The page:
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What We’re Reading: The Boys of My Youth

2015 July 30
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whatwerereading-header0316085251.1.zoomThe Boys of My Youth by Jo Ann Beard (Little, Brown & Company 1998)

Okay, I know. I’m late. Late in getting around to a book that stared me down

from the top shelf for the last year and late to a title that’s been high on my list for much longer. With that confession, I’m here to insist that y

ou add Boys of My Youth to the top of your queue. Hell—just drop what you’re doing and grab this halting collection of non-fiction stories.

Beard sets the tone for The Boys of My Youth with the brutally self-conscious voice of her adolescent self in “In the Current.” Though her role in the story is purely observational, even objectifiable, pre-teen Jo Ann is not simply a witness. In fact, this opening story asks the reader to notice how the mind and the heart of the point of view make a story what it is.

I just stand there, embarrassed to be noticed by a teenager. I hope my shorts aren’t bagging out again. I put one hand in my pocket and slouch sideways a little.

Though she is shorebound in the riverside scene, she is actually in the very current of the story—the tragic action melts behind the caustic discomfort of her experience. The story ends:

I look down. My shorts are bagging out.

Over and over again in this collection, throughout various ages and stages, Beard explores the content of her life with deeply self-aware subjectivity. The result is an answer to a question I’ve been musing over for some time… where is the creativity in non-fiction? It’s not just beautiful syntax and drool-inducing sentences; here especially, Beard delivers memory with hard-hit line drives to deep left field. I’m left chasing the red laces of truth across a turf of careful recall and daring transparency.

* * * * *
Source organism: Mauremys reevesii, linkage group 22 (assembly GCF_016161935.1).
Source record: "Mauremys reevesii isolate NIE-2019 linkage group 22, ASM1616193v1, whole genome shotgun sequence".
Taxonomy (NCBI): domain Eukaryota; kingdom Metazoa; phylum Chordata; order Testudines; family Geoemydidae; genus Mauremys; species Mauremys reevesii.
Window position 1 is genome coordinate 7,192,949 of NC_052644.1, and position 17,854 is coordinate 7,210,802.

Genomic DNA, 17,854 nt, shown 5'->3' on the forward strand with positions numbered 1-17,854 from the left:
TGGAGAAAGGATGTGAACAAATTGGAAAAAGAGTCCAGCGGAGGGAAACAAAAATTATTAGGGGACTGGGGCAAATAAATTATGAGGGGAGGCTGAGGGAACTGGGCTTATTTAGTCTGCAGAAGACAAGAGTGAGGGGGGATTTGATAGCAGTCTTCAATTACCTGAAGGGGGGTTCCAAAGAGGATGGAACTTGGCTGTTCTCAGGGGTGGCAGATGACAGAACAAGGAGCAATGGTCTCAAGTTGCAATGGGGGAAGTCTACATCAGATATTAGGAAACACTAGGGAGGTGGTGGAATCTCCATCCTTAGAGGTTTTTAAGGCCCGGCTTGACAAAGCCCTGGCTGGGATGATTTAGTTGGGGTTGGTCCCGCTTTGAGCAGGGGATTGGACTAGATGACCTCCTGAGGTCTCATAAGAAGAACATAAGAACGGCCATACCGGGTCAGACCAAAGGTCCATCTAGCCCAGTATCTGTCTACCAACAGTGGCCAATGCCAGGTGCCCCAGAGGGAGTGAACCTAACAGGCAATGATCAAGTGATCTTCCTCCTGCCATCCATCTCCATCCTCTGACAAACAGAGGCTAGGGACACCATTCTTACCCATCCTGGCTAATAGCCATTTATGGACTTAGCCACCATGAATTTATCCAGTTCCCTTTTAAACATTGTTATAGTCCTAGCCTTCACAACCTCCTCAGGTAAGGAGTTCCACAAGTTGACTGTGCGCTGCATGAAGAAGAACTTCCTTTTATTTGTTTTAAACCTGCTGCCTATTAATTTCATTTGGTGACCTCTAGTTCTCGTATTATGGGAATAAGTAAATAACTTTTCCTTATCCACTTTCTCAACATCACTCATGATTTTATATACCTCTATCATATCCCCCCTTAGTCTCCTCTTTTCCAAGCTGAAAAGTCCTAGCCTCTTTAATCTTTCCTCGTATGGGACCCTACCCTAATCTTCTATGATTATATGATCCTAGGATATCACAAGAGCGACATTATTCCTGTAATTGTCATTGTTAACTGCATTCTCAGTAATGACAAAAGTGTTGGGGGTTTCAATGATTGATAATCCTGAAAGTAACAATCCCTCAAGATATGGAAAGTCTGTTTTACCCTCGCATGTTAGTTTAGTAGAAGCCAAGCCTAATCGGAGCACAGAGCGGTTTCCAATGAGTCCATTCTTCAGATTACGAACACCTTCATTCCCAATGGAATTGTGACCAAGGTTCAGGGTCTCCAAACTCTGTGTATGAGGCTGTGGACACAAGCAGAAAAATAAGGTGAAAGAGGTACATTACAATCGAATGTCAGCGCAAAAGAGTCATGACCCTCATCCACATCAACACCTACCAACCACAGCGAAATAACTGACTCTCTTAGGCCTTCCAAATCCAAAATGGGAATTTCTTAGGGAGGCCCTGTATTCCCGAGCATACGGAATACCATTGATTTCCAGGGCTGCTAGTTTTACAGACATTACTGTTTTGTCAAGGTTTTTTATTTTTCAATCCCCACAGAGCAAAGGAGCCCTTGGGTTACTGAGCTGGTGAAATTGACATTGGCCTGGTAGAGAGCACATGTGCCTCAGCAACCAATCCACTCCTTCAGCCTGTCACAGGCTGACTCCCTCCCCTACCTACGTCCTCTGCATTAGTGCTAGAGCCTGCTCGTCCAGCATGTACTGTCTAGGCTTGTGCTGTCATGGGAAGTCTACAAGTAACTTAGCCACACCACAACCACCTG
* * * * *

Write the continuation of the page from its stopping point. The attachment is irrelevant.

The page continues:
Seriously, interwoven within captivating stories about a coyote loping across a desert landscape or two cousins losing themselves ala Thelma in an out-of-the-way 80s dancehall, are lines like these:

The steel guitar comes overtop of it all, climbing and dropping, locating everyone’s sadness and yanking on it.

As readers, what can we do with sentences like these except pause for a moment, and take in what good writing can do to illuminate all the yanking we’ve been through ourselves. The deep, terrible sadness that flounces through these stories as a sun hat on a confident, sun-kissed human, walks with a good-humored partner, poking fun whenever possible. In the most well-known story in the book, “The Fourth State of Matter,” Beard’s dogs assist the emotional development of the speaker, especially in moments like these:

“I’m leaving and I’m never coming back,” I say while putting on my coat. I use my mother’s aggrieved, under appreciated tone. The little brown dog wags her tail, transferring her gaze from me to the table, which is the last place she remembers seeing toast. The collie continues her ghoulish sleep, eyes partially open, teeth exposed, while the Labrador, who understands English, begins howling miserably. She wins the toast sweepstakes and is chewing loudly when I leave, the little dog barking ferociously at her.